Learn About Symmetrical Balance as a Design Principle

Lesson 1: Centered, mirrored, evenly distributed balance

Symmetrical Balance
Symmetrical tends to have the same visual weight on each half (length or width) of the page.

Lifewire / Jacci Howard Bear

Symmetrical balance is easiest to see in perfectly centered compositions or those with mirror images. In a design with only two elements, they would be almost identical or have nearly the same visual mass. If one element was replaced by a smaller one, it could throw the page out of symmetry. 

To reclaim perfect symmetrical balance you might need to add or subtract or rearrange the elements so that they evenly divide the page such as a centered alignment or one that divides the page into even segments (halves, quarters, etc.).

When a design can be centered or evenly divided both vertically and horizontally it has the most complete symmetry possible. Symmetrical balance generally lends itself to more formal, orderly layouts. They often convey a sense of tranquility or familiarity or elegance or serious contemplation.

One way to tell if a piece has symmetrical balance is to fold it in half then squint (so you aren't seeing the actual words and images) to see if each half looks the same.

Vertical Symmetry

Each vertical half (excluding text) of the Wordsplay brochure (sidebar) is a near mirror image of the other, emphasized with the reverse in colors. Even the perfectly centered text picks up the color reversal here. This symmetrically balanced layout is very formal in appearance.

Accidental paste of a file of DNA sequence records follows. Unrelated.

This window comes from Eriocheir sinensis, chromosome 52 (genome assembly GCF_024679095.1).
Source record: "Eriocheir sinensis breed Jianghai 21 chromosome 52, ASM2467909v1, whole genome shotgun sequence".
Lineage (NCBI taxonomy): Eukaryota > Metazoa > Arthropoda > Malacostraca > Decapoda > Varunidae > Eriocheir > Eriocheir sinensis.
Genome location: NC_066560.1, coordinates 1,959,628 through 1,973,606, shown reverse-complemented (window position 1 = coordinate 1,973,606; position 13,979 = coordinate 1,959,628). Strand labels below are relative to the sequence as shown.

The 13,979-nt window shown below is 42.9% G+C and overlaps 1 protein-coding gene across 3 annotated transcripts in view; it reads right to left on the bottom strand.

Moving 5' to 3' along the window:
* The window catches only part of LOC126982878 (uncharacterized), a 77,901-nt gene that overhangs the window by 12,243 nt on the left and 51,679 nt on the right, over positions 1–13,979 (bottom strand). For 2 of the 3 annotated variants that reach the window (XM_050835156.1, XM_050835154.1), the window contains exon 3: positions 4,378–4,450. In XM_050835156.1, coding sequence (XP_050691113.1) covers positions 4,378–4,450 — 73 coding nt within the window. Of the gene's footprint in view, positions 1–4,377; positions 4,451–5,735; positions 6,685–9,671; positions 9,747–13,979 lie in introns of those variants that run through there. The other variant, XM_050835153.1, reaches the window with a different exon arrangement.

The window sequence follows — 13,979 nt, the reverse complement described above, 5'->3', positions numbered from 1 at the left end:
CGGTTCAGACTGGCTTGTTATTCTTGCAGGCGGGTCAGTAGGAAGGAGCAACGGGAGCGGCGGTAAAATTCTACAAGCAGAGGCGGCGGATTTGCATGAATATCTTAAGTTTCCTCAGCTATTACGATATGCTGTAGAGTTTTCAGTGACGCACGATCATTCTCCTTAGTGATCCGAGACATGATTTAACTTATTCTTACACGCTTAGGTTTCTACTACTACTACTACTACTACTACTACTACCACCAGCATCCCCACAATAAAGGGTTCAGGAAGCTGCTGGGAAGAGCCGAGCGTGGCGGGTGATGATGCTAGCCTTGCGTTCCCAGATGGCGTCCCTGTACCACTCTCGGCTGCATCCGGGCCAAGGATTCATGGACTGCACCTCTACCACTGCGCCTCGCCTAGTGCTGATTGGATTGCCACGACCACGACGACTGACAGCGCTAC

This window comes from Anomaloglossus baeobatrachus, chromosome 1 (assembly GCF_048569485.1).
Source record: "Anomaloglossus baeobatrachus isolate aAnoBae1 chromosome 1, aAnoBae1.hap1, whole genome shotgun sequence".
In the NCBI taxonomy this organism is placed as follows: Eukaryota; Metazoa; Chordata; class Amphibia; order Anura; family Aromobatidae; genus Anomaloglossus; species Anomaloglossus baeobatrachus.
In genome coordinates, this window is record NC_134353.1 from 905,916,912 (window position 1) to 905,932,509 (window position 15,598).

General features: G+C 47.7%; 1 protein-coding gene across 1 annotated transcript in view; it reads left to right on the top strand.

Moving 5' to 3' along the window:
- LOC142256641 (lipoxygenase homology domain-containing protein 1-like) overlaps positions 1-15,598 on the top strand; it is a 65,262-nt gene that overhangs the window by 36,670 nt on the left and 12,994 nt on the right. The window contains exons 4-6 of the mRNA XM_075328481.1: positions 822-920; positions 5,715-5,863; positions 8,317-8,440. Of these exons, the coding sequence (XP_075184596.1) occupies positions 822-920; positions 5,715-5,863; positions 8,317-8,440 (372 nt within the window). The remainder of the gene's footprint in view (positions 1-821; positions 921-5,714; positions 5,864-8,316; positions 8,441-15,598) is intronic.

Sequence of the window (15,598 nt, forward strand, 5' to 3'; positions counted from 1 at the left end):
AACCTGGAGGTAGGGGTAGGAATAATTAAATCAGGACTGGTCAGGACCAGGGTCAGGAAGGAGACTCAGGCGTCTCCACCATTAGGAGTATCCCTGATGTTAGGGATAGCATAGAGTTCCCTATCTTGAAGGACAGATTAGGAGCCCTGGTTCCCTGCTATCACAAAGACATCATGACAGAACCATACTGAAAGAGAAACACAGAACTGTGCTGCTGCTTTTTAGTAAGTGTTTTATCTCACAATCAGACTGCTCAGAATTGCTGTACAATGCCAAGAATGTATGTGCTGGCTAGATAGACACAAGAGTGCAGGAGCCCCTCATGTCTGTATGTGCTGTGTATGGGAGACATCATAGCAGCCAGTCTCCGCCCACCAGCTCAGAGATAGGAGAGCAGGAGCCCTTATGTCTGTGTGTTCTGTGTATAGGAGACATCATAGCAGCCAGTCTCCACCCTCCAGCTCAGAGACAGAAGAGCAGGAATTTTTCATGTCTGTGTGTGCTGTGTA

Vertical and Horizontal Symmetry

The Do Something poster design (sidebar) divides the page into four equal sections. Although not mirror images the overall look is very symmetrical and balanced. Each of the line drawings is more or less centered within their section. The graphic (text and image) in the upper center of the page is the focal point tying all the parts together.

Symmetrical balance arranges elements of text and graphics on the page so that each half (vertically or horizontally) or a quarter of the page contains an even amount of components. They do not have to be physically and actually identical but visually each segment of the layout has approximately the same amount and configuration (perhaps mirrored) of parts. Components that cross the imaginary halfway point (vertically or horizontally) do so by about the same amount on either side. Layouts with perfect symmetry tend to be more formal and static in appearance.

Hands-On Exercise

Look for examples of balanced symmetry in your gathered class samples as well as in the signs, billboards, and other materials around you. Do these exercises and answer these questions (to yourself).

  • How many examples of perfect or near-perfect symmetry can you find?
  • Fold a few pieces in half vertically and horizontally to look for an asymmetrical balance.
  • Look for sections of symmetrical design within larger layouts such as a graphic, a logo.
  • How is the symmetry achieved — is it through mirror images, identical placement, or with pieces that are very similar in look and feel?